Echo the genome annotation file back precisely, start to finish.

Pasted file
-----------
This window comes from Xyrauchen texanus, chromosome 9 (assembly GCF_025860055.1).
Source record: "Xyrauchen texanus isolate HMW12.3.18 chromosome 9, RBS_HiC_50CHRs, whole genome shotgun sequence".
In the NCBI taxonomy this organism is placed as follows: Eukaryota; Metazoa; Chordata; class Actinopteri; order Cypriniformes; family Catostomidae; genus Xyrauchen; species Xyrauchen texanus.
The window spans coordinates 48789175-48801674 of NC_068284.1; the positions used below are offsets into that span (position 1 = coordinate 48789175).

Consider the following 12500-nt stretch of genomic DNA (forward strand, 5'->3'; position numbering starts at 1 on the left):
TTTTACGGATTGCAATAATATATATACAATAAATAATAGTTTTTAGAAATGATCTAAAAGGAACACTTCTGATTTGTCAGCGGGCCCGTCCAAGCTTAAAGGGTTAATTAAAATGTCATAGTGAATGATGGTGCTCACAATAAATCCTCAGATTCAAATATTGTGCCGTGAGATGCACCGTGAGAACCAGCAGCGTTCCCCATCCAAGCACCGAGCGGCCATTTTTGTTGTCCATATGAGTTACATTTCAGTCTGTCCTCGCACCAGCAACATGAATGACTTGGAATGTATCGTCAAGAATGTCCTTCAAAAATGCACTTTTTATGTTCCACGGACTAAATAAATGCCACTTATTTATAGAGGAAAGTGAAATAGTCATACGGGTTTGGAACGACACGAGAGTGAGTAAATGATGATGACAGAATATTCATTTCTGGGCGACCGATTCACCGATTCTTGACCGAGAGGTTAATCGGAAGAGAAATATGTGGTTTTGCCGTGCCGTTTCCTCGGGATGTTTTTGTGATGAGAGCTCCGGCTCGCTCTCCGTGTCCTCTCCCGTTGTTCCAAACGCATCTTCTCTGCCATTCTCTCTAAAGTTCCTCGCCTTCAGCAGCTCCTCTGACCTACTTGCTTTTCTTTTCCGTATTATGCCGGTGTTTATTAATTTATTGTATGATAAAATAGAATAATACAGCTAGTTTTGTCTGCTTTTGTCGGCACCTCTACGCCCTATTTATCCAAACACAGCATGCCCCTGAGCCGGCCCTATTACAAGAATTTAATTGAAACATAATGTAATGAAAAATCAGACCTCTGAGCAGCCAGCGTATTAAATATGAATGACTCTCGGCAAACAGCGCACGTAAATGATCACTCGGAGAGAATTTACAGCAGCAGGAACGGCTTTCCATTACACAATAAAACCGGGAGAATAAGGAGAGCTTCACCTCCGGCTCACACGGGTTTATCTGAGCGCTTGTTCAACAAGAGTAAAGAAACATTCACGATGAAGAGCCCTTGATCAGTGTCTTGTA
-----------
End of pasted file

This window comes from Xyrauchen texanus, chromosome 9 (assembly GCF_025860055.1).
Source record: "Xyrauchen texanus isolate HMW12.3.18 chromosome 9, RBS_HiC_50CHRs, whole genome shotgun sequence".
In the NCBI taxonomy this organism is placed as follows: Eukaryota; Metazoa; Chordata; class Actinopteri; order Cypriniformes; family Catostomidae; genus Xyrauchen; species Xyrauchen texanus.
The window spans coordinates 48789175-48801674 of NC_068284.1; the positions used below are offsets into that span (position 1 = coordinate 48789175).

Consider the following 12500-nt stretch of genomic DNA (forward strand, 5'->3'; position numbering starts at 1 on the left):
TTTTACGGATTGCAATAATATATATACAATAAATAATAGTTTTTAGAAATGATCTAAAAGGAACACTTCTGATTTGTCAGCGGGCCCGTCCAAGCTTAAAGGGTTAATTAAAATGTCATAGTGAATGATGGTGCTCACAATAAATCCTCAGATTCAAATATTGTGCCGTGAGATGCACCGTGAGAACCAGCAGCGTTCCCCATCCAAGCACCGAGCGGCCATTTTTGTTGTCCATATGAGTTACATTTCAGTCTGTCCTCGCACCAGCAACATGAATGACTTGGAATGTATCGTCAAGAATGTCCTTCAAAAATGCACTTTTTATGTTCCACGGACTAAATAAATGCCACTTATTTATAGAGGAAAGTGAAATAGTCATACGGGTTTGGAACGACACGAGAGTGAGTAAATGATGATGACAGAATATTCATTTCTGGGCGACCGATTCACCGATTCTTGACCGAGAGGTTAATCGGAAGAGAAATATGTGGTTTTGCCGTGCCGTTTCCTCGGGATGTTTTTGTGATGAGAGCTCCGGCTCGCTCTCCGTGTCCTCTCCCGTTGTTCCAAACGCATCTTCTCTGCCATTCTCTCTAAAGTTCCTCGCCTTCAGCAGCTCCTCTGACCTACTTGCTTTTCTTTTCCGTATTATGCCGGTGTTTATTAATTTATTGTATGATAAAATAGAATAATACAGCTAGTTTTGTCTGCTTTTGTCGGCACCTCTACGCCCTATTTATCCAAACACAGCATGCCCCTGAGCCGGCCCTATTACAAGAATTTAATTGAAACATAATGTAATGAAAAATCAGACCTCTGAGCAGCCAGCGTATTAAATATGAATGACTCTCGGCAAACAGCGCACGTAAATGATCACTCGGAGAGAATTTACAGCAGCAGGAACGGCTTTCCATTACACAATAAAACCGGGAGAATAAGGAGAGCTTCACCTCCGGCTCACACGGGTTTATCTGAGCGCTTGTTCAACAAGAGTAAAGAAACATTCACGATGAAGAGCCCTTGATCAGTGTCTTGTA